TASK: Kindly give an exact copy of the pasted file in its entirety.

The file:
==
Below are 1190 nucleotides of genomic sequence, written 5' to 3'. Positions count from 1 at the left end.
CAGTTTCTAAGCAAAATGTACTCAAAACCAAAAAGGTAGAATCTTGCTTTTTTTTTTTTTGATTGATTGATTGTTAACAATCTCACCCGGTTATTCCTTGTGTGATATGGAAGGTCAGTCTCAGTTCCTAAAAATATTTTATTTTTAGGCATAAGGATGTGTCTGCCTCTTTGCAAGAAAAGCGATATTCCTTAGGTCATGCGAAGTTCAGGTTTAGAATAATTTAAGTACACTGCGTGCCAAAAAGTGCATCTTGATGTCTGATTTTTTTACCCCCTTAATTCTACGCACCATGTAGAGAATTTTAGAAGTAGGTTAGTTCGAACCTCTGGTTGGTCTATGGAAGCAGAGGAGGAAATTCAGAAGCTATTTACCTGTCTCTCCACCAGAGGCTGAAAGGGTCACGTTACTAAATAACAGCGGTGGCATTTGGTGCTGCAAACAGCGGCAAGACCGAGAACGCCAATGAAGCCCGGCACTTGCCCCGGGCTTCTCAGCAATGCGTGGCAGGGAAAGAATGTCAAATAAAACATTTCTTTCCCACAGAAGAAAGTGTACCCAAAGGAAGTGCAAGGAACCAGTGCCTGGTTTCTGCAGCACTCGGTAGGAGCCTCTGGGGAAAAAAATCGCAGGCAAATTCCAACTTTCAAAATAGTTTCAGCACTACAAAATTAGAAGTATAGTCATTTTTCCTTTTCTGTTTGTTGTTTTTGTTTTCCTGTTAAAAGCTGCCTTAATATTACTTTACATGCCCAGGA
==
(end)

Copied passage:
Below are 1190 nucleotides of genomic sequence, written 5' to 3'. Positions count from 1 at the left end.
CAGTTTCTAAGCAAAATGTACTCAAAACCAAAAAGGTAGAATCTTGCTTTTTTTTTTTTTGATTGATTGATTGTTAACAATCTCACCCGGTTATTCCTTGTGTGATATGGAAGGTCAGTCTCAGTTCCTAAAAATATTTTATTTTTAGGCATAAGGATGTGTCTGCCTCTTTGCAAGAAAAGCGATATTCCTTAGGTCATGCGAAGTTCAGGTTTAGAATAATTTAAGTACACTGCGTGCCAAAAAGTGCATCTTGATGTCTGATTTTTTTACCCCCTTAATTCTACGCACCATGTAGAGAATTTTAGAAGTAGGTTAGTTCGAACCTCTGGTTGGTCTATGGAAGCAGAGGAGGAAATTCAGAAGCTATTTACCTGTCTCTCCACCAGAGGCTGAAAGGGTCACGTTACTAAATAACAGCGGTGGCATTTGGTGCTGCAAACAGCGGCAAGACCGAGAACGCCAATGAAGCCCGGCACTTGCCCCGGGCTTCTCAGCAATGCGTGGCAGGGAAAGAATGTCAAATAAAACATTTCTTTCCCACAGAAGAAAGTGTACCCAAAGGAAGTGCAAGGAACCAGTGCCTGGTTTCTGCAGCACTCGGTAGGAGCCTCTGGGGAAAAAAATCGCAGGCAAATTCCAACTTTCAAAATAGTTTCAGCACTACAAAATTAGAAGTATAGTCATTTTTCCTTTTCTGTTTGTTGTTTTTGTTTTCCTGTTAAAAGCTGCCTTAATATTACTTTACATGCCCAGGA